Cool Member
Posts: 94
Joined: Fri Jul 11, 2008 9:20 pm
Location: Charles Town WV

Newbie needs loads of help!!!!!

Hello all. I am located in zone 6 West Virginia. I am having problems with Okra, Topcrop Stringbeans, Cukes, Peppers, Squash, and Zukes. Here in WV, we have clay soil. We ammended the soil with Hummus, manure a 10-10-10 fertilizer and top soil. No lime. We were told that it was to late to add. With my okra, I have 6 plants and I have only harvested 2 pods. I know that you have to harvest in order to grow and that is what I did. With the topcrop stringbeans, the same thing 10 beans on 6 plants. This is really not enough to harvest for 1 person( I have a family of 4). What is wrong? Pollenation, watering, or fertilizer? Can I hand polinate Okra and Stringbeans?

My Cuke leaves are a crunchy and often tear when I am looking through them for cukes. Watering?

My Peppers are losing leaves from the bottom? Some with fruit and some without.

And finally my Zukes and Squash, Blossom Rot. I did read that it may be a calcium def. I bought Bone Meal to try to fix but I am still unsure. I have thrown alot of them away because of this. I have since added Bone Meal to my fruiting veggies because maybe they all need it since no lime was added.

Maybe I am not giving them a chance after adding the Bone Meal or maybe I jumped the gun by adding the Bone Meal. Desparately seeking help.

Full Member
Posts: 22
Joined: Sun May 04, 2008 8:09 pm
Location: SW Va

Just some quick notes to compare between neighbors. I'm not too far from ya.

Okra does not like the cool weather we've had this year. Keep it picked and it should hit its stride when it gets hot again.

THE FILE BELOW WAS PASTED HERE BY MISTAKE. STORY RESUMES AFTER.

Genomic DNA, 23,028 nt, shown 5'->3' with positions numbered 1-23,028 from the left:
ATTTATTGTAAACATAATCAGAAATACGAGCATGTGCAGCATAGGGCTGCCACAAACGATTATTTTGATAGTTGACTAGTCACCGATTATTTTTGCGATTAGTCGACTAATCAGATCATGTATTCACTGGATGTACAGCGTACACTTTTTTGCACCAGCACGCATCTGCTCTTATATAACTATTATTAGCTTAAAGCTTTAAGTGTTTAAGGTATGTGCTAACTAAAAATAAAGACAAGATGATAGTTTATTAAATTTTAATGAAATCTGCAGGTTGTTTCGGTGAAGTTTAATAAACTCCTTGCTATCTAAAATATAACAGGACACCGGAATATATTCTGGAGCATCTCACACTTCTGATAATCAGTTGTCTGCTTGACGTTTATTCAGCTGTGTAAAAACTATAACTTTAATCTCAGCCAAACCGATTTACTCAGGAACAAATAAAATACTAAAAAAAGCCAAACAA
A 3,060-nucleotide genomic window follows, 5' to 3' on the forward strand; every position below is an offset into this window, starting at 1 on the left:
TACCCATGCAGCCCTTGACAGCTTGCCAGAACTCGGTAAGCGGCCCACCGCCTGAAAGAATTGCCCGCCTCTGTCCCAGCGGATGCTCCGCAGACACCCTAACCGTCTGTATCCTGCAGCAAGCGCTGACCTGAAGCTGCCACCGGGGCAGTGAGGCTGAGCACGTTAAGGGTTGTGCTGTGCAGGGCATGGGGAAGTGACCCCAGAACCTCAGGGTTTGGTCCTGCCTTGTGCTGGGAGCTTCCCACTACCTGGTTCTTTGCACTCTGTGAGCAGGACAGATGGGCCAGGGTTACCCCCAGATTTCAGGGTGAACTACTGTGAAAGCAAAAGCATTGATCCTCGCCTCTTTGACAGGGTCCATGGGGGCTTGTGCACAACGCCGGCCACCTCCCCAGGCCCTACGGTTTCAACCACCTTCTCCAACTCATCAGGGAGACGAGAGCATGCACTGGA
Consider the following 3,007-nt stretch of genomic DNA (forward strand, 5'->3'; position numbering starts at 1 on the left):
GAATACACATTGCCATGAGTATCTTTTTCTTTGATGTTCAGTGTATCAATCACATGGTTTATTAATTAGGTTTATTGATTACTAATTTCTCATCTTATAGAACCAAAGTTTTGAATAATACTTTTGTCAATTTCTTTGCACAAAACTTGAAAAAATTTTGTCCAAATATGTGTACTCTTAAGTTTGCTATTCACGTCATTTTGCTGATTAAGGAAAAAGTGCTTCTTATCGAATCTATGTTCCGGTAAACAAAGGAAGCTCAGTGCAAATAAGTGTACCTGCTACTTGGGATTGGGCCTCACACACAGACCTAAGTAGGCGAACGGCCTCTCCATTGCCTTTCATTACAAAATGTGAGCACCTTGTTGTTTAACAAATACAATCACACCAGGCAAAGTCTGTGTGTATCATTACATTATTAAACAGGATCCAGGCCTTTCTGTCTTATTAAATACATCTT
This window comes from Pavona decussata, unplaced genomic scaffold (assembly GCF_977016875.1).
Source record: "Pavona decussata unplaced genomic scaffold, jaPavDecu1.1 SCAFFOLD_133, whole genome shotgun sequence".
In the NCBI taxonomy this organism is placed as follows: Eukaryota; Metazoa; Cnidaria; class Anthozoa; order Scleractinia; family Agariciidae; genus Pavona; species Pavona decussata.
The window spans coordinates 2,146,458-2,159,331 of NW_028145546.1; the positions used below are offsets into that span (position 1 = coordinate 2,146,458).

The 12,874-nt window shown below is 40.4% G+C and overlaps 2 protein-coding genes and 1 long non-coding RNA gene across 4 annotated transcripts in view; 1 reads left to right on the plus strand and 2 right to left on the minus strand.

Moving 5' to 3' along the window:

Peppers usually set only a few fruits early on, and then load up like crazy in Aug and Sept. Stake the plants so they will be ready to hold the crop. Shedding old leaves from the bottom up is normal.

Be patient with the beans. Unless you really, really overfertilized them, they will produce nicely. And if you did overfert them, they may outgrow all that N and suprise you. Topcrop is normally a can't-fail variety.

Cuke leaves are naturally brittle, but a little tearing won't hurt them too much. Hail often shreds them up a bit, and they keep going.

Blossom rot in squash involves weather and weak pollination more than nutritional deficiency. And, if your squash is setting lots of blossoms, it's a comforting indicator that you did not overfertilize. Yea! Do keep gathering up the blemished blossoms, and hope for a few days of good sun.

For a newbie, it sounds like you're doing great. There is a lot to learn, but it's worth it. Do check the pH (you can buy cheap test kits at box stores) and start working with it if you need to. Potatoes love slightly acid soil, ao you may want to let part (or all) of your garden stay a little acid.

Good luck! And don't forget to plant a fall garden...

Gardener Don
Cool Member
Posts: 66
Joined: Sat Apr 07, 2007 10:05 am
Location: Southern Illinois, zone 5b

Welcome to the board. How has your weather been? Lots of rain in So. Illinois, zone 5b. Like the suggestion, keep picking the spoiled blossoms on the squash and peppers. Yes, cucumbers are tender and will tear or break easily. If they have turned dry and are dying look for cucumber beetles, a spreader of cucumber mosiac virus. A good cover of mulch would probably help. We have lots of clay here also. Plan on amending the soil with lots of organic next year. A good soil test, contact your local university extension for direction, is always in order. Your topcrop will produce more beans, however, you might consider planting more next year. 6 isn't hardly enough to feed a family of 4, if you like them like we do. Good Luck, keep in touch and let us know how you fare. Don

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